“Markets are also looking forward to the Fed’s FOMC meeting minutes slated for release on Wednesday for more information on the Fed’s dovish tone.”
20 February 2019
RMB Global Market – Tito’s Balancing Act
“Focus today will be mainly on the budget, and how SA responds to the big elephant in the room.
Should Treasury come up with a viable solution to Eskom that doesn’t break the balance sheet, we could see a 30bp-40bp rally, but if the market doesn’t like the outcome, there’s potential for SAGBs to start pricing in a potential Moody’s downgrade, and things could get messy.
So get ready to keep your hat on for what will be a very interesting day in the markets today.”
Biz News – Executive Summary Of 2019 Budget Speech
“The 2019 equivalent is aloe ferox – the spiky, bitter plant whose best attribute is its resilience. To emphasise the biblical theme of a lean year, Mboweni drew three times from the Old Testament, further illustrating the change since his October mini budget by switching to a different Dickens novel this year… from “best and worst of times” to “please, sir, may I have some more…”
21 February 2019
MoneyWeb – Wanted Equity Partners For Eskom Transmission
“The initial focus will be to establish an independent transmission entity and system operator that will provide open access to the grid to multiple generators of electricity”
“The separation of Eskom into three units will facilitate private sector investment and allow lenders to assess and price funding in accordance with the risk associated with the relevant borrower.
In other words, the transmission and distribution units will be isolated from the problems at generation.”
Business Day – Moody’s Says Budget Shows Further Erosion Of Fiscal Strength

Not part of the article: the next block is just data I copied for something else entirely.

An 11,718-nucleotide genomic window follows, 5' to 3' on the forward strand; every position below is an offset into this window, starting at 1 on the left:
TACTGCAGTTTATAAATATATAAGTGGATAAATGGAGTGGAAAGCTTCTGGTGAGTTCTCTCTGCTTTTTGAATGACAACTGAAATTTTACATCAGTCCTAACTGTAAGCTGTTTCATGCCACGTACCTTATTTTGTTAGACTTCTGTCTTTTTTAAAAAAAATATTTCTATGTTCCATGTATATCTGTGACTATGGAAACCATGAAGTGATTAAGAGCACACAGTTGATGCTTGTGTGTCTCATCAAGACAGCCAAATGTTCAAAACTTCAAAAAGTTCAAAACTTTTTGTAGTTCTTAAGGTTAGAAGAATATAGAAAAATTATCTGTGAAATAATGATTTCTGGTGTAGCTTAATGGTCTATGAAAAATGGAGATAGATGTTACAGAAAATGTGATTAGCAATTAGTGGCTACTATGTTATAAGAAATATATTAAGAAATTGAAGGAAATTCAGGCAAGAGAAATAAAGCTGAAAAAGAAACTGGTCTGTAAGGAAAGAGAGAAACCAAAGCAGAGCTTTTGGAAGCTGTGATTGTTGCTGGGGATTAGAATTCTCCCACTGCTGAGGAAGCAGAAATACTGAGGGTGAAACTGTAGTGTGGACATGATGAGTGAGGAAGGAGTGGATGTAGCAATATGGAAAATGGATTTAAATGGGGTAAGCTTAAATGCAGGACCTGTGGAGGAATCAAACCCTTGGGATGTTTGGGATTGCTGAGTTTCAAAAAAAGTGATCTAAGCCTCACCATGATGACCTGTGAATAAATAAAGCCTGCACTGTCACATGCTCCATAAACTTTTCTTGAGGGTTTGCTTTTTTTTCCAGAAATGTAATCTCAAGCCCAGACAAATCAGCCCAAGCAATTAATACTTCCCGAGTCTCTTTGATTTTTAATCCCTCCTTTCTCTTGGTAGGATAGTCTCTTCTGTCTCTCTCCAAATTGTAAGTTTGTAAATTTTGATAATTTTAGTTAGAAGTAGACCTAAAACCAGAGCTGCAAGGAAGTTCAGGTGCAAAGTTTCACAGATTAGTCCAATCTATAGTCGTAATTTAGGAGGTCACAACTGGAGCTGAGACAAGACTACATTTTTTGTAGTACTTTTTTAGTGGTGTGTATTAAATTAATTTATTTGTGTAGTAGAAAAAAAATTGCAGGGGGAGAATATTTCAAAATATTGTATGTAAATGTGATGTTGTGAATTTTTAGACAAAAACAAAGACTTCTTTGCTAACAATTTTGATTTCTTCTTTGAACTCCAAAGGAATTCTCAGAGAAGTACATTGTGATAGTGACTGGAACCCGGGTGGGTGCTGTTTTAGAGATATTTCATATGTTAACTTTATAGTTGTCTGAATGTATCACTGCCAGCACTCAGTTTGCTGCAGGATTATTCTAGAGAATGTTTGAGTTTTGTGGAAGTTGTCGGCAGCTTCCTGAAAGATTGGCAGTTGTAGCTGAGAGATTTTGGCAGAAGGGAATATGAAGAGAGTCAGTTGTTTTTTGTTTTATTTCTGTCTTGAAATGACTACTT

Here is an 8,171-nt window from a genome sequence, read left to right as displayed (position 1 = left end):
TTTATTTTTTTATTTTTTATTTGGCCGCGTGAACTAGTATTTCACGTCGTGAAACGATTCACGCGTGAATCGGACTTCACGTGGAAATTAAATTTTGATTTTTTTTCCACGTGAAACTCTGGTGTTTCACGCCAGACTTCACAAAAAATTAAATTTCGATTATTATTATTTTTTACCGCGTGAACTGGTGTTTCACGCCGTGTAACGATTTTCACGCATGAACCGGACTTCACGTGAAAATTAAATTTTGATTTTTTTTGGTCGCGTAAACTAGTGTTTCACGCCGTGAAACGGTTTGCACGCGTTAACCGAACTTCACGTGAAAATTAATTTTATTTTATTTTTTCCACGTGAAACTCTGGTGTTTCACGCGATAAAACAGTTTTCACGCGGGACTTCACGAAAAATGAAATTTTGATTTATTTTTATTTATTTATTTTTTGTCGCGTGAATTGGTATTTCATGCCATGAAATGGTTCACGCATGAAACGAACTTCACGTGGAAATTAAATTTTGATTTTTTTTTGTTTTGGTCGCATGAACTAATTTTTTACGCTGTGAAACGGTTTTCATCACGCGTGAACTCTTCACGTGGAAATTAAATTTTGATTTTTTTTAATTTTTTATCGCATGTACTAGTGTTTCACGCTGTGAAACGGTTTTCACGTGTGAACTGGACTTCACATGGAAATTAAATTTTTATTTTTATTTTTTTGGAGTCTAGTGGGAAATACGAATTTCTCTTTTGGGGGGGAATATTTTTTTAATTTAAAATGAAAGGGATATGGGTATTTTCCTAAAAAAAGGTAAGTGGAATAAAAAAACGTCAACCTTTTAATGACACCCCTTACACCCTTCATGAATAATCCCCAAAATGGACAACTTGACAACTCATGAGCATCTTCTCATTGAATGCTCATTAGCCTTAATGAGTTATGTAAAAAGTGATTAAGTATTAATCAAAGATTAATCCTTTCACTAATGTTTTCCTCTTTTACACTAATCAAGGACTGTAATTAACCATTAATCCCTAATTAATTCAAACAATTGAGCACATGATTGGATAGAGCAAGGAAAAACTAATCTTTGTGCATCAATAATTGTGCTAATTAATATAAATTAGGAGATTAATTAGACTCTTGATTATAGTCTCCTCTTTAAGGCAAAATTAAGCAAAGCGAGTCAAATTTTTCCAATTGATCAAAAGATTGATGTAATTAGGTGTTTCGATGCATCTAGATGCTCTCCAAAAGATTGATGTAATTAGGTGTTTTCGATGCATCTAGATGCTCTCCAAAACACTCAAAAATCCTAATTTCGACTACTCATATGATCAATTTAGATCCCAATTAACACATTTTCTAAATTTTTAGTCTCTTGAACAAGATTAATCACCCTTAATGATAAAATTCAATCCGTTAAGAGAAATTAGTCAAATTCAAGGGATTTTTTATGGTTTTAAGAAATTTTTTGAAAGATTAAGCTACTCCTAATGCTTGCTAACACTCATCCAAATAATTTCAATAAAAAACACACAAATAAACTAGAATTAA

“…Revenue under-performance lead to a renewed upward revision in fiscal deficits and debt levels, while contingent liability risks persist.”
22 February 2019
Daily FX – Gold Prices May Fall as Risk Aversion, Fed Rethink Buoy US Dollar
“On balance, a broadly risk-off lean probably spells trouble for crude oil prices. To the extent that such a move inspires haven-seeking support for the US Dollar, it might likewise punish gold.”
MoneyWeb – How Your Effective Income Tax Rate Has Changed
“It was widely expected that personal income tax rates would remain unchanged, but the announcement that tax brackets would not be adjusted for inflation at all came as a surprise.”
“Even though the tax rate and brackets remain unchanged, an inflationary increase in your salary will increase your effective tax rate… For someone with R500k income, the same inflationary salary increase would see their net tax liability rise 9.4%!”
What we think
Last week we wrote that “it’s hard to predict where the Rand may head in the short-term and when the negative momentum will abate; for now, we can only take some encouragement from resistance levels at both 14.20 and 14.40. Given that the Budget Speech (with a huge focus on growth, jobs and Eskom) will take place next Wednesday, Nersa’s tariff decision is to be made on 15 March and Moody’s sovereign review is scheduled for 29 March, it would take an extremely brave (or clairvoyant) person to make bullish forecasts at this point.”Our range for last week (13.80 -14.40) turned out to be prudent: allowing for some pre- and post-budget jitters, while at the same time feeling that an element of fear and negativity was priced in.
We have spoken about the resilience of the ZAR over the past few months and believe that this remains so, notwithstanding the 5.5% sell-off in February – remember, last month was the best January in the Rand’s history, gaining 7.9% (a bit too much too soon in our opinion, despite our relative bullishness) and year-to-date, we are up 3.1%, better than most emerging markets other than Russia and Brazil.
Towards the end of last year, our base case through to the end of April was for the Rand to trade between 13.10 – 13.85. The main risk to this would of course be a negative Moody’s review on 29 March leading to significant sell-off.
Our range for the week ahead is thus 13.80 – 14.20.
Have a great weekend!